To rejuvenate our local economy, it does not have to depend on aids from the West. That will be so simple and dangerous given the situation of our transitional government. What is actually taking place under the full watch of everyone but more so, the unthoughtful actions and inactions of the ministries of finance and foreign affairs is really unexpected. Hazardous aids must be appropriately scrutinized to validate their feasibility and the general good they offer.
Now that Jammehism has come to an ‘end’, who is to keep peace and development in The Gambia?
To answer this question, we must first of all meticulously look into our fundamental institutions such as agriculture, economy, health, education, tourism, our parliament and security whose collaboration will determine a lot the results we arrive at the end of the transition period. It is about time we started voting on the monies and other things entering The Gambia in the surreptitious names of loans, aids and credits before we are unexpectedly tied to the neck.
My view about the new government is both a manifestation of courage and the demise of external control through aids – the very reason why I vehemently believe our coalition government must not depend on foreign aids. But it seems we are being littered day-by-day with those undisclosed unrecoverable expensive foreign aids that will seriously interfere with our national objectives, if we sit down and roll our sleeves. As a poor country, The Gambia has developed the instinct in relying on developed nations for our own development which is outrageously unwise.
Beware: the wolves are within!
The coalition government in developing areas of the economy, social structures, and even attitudes and customs of the nation, they must seek indigenous solutions first and others only secondarily. It will be a deliberate mistake for this government to ask for unworthy loans which are destined to be mismanaged (due to ill preparation and modeming of priorities) and which we will all pay for at the end. And mismanagement starts from not telling the citizenry where the already granted loans are going to and what conditions are put on them. When the negative effects (massive corruption, embezzlement, and poverty) of these aids are greater than their positive outcomes (economic growth, better infrastructure and outstanding socio-political institutions) we must denounce them and take up with our own innovative measures. None of these developed nations strongly depends or depended on aids. Instead, they were innovative and protectionists until globalization and capitalism made that impossible and most importantly because they (international governments) want to eat from the poorest of the poor. But to make globalization work for all, the World Bank and the IMF must start to treat all countries genuinely (which it had never done).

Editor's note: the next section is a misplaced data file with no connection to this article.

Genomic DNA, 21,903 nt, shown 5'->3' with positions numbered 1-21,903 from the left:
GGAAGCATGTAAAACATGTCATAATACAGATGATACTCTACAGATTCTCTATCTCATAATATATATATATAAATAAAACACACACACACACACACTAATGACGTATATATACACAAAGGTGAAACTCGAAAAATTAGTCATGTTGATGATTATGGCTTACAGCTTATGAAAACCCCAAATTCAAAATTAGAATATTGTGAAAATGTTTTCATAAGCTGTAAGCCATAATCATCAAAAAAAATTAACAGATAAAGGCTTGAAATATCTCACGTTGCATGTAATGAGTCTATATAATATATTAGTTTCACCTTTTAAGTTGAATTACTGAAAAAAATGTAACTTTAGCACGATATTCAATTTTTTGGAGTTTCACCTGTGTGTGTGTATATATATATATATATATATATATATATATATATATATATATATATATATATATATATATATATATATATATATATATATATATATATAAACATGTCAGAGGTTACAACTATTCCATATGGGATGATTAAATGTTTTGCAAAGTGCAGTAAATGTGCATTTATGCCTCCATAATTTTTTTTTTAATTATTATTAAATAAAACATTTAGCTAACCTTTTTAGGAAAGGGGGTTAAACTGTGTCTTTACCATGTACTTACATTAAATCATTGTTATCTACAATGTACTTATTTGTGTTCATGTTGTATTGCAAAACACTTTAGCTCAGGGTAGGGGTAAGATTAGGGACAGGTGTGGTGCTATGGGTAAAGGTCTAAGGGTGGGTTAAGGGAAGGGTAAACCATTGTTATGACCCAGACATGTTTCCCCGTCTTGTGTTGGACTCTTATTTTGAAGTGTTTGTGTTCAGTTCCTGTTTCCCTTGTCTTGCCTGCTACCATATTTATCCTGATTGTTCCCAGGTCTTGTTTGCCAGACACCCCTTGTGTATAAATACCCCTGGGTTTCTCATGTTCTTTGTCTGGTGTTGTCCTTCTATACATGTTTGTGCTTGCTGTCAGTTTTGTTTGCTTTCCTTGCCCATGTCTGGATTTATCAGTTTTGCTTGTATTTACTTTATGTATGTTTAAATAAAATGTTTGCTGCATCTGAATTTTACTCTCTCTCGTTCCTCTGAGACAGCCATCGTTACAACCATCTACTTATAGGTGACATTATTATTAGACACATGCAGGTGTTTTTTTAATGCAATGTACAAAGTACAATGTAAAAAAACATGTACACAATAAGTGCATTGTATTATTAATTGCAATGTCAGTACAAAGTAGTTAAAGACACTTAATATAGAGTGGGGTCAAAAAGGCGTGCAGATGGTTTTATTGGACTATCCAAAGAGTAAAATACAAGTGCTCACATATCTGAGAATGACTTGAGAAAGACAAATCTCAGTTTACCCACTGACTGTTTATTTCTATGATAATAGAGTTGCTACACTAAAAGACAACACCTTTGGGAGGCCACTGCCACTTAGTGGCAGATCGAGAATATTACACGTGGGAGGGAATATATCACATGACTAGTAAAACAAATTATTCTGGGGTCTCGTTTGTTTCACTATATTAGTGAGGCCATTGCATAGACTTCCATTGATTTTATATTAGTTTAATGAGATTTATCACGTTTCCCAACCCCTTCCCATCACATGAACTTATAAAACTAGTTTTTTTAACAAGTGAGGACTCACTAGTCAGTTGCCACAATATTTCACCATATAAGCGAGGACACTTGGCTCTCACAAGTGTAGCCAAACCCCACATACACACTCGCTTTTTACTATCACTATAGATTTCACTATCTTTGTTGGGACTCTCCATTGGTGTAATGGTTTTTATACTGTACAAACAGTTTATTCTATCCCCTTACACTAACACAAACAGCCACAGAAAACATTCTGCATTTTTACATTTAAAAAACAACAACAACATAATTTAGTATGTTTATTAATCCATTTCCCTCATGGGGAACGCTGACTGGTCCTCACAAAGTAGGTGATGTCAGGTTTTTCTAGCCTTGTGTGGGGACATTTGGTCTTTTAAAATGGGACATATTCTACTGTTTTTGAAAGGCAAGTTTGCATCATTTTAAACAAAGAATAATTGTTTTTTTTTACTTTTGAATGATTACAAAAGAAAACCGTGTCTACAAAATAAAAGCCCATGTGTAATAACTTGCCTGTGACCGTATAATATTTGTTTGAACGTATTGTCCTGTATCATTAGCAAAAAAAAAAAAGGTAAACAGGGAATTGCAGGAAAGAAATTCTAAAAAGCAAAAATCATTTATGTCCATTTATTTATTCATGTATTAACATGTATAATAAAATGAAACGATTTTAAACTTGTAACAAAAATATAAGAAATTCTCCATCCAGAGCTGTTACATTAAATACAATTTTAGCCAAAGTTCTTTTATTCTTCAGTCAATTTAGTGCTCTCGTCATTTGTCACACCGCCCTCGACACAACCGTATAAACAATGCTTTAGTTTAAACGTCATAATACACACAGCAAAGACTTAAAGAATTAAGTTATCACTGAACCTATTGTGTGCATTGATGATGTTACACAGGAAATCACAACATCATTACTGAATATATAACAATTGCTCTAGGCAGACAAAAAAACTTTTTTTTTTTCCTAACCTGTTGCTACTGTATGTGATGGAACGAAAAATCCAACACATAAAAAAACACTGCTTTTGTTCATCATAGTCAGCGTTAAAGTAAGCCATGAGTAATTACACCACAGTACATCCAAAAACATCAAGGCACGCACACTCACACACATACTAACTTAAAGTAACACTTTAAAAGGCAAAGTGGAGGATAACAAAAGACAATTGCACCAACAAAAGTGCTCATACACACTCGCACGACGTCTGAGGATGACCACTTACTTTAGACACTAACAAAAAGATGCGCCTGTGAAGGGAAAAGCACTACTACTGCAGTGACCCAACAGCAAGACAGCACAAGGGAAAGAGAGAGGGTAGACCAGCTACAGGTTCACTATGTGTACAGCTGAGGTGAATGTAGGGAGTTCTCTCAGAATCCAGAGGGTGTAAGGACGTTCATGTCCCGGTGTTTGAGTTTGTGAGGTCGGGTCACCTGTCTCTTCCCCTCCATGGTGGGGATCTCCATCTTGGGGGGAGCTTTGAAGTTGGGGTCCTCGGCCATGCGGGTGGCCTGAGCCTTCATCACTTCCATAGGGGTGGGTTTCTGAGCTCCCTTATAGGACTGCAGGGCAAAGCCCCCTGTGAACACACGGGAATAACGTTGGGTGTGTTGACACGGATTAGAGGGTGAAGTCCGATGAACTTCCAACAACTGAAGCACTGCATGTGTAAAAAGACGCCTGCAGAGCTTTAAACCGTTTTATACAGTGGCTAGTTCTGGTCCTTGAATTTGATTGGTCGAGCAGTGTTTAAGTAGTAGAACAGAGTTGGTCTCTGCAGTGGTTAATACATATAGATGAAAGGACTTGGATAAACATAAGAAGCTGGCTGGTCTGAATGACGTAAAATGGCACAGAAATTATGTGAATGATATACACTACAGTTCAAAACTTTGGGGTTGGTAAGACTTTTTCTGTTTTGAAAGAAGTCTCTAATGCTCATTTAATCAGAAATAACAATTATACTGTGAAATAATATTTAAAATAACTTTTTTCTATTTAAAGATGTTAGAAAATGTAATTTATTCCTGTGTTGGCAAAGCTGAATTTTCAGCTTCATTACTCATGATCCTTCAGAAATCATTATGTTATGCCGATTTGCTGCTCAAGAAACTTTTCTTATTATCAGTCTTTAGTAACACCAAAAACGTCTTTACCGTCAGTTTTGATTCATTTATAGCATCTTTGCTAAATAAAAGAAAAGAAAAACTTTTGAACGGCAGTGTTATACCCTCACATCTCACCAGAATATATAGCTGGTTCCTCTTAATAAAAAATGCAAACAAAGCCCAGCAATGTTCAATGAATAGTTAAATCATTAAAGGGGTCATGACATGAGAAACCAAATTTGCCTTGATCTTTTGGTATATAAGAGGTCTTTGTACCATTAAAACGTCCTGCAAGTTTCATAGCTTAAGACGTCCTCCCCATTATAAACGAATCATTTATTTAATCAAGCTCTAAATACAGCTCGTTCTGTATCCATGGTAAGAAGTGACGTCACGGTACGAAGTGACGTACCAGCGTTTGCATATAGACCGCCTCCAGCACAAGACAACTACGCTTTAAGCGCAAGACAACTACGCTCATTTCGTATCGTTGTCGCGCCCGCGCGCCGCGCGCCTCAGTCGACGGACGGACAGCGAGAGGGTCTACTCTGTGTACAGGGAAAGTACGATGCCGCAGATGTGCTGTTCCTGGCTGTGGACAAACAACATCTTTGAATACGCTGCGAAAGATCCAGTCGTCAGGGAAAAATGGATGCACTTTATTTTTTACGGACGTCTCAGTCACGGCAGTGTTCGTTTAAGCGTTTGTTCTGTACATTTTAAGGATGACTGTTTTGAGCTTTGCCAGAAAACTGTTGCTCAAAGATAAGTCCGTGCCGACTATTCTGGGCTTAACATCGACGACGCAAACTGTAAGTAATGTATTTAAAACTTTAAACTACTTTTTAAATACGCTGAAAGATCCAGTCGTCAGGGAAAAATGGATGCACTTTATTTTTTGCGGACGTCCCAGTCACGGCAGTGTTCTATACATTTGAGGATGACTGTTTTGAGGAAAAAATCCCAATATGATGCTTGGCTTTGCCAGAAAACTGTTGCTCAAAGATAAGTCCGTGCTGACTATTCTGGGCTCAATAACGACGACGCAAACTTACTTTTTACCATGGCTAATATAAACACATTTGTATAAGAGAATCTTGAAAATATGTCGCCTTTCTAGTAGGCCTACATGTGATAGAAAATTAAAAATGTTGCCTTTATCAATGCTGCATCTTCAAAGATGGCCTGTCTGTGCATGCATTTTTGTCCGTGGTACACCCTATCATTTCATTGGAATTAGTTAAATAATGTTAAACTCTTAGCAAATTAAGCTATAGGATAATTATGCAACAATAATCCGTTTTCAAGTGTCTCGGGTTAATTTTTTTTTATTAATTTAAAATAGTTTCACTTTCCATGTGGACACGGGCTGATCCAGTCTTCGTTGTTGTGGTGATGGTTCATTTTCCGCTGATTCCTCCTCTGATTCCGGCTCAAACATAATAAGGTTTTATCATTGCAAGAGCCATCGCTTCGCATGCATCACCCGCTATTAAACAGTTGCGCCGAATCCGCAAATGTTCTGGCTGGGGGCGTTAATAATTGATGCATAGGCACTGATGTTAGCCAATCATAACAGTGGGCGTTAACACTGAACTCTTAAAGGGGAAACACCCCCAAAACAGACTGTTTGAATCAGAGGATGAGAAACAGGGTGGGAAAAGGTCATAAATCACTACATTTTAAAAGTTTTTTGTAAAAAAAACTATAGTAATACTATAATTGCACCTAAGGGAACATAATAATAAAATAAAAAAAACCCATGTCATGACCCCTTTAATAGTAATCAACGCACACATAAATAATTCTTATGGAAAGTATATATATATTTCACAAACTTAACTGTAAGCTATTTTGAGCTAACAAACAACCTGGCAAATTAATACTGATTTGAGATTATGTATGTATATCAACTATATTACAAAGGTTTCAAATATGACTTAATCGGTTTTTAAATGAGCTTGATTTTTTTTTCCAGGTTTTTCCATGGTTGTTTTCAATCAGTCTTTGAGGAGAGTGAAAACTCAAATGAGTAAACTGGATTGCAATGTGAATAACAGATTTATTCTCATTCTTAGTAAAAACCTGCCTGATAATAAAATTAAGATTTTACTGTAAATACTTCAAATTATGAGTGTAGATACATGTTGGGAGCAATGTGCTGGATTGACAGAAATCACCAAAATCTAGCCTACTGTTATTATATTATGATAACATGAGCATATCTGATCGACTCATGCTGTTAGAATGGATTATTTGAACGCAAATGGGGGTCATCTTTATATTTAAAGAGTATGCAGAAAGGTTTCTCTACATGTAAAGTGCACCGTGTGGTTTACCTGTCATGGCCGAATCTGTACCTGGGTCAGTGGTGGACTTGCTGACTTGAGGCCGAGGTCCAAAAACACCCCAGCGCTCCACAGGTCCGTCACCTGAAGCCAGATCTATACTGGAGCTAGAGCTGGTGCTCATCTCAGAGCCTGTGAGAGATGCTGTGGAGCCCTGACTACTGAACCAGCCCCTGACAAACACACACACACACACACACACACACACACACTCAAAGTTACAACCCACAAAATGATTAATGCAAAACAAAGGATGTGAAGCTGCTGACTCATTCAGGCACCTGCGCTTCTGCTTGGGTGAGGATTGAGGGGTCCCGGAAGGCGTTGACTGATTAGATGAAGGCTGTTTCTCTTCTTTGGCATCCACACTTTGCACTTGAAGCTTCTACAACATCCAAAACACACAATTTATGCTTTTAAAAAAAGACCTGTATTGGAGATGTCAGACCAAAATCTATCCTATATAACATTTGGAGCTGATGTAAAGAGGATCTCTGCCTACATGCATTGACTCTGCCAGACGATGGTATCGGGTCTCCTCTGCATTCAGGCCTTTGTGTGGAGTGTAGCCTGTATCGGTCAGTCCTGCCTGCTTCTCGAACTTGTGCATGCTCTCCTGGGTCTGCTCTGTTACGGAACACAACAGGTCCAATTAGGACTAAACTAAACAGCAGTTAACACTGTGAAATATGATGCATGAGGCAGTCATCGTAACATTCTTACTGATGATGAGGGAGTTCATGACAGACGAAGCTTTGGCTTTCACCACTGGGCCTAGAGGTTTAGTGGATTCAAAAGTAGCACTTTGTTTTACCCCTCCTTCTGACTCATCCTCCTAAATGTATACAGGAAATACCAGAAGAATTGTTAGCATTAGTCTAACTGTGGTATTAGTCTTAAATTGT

The Gambia, with all its weaknesses in economic development has always been good at drafting attractive goals for seeking these aids but, until today, our leaders/governments are not able to bring them into execution due to selfish gains and ambitions such as corrupt practices, embezzlement of funds, and using monies generated from international organizations like International Monetary Fund and the World Bank for misplaced priorities is the cause of our many woes in The Gambia. Most parts of The Gambia still remain impoverished and disadvantaged and whose sufferings are most of the times forgotten immediately these aids are granted but who are the first to bitterly pay for them.
My question to the coalition government is this: of what use will the aid from World Bank and the IMF be if the people still continue to observe for more than half a century poor living standards which can render them unhealthy and unproductive anyway?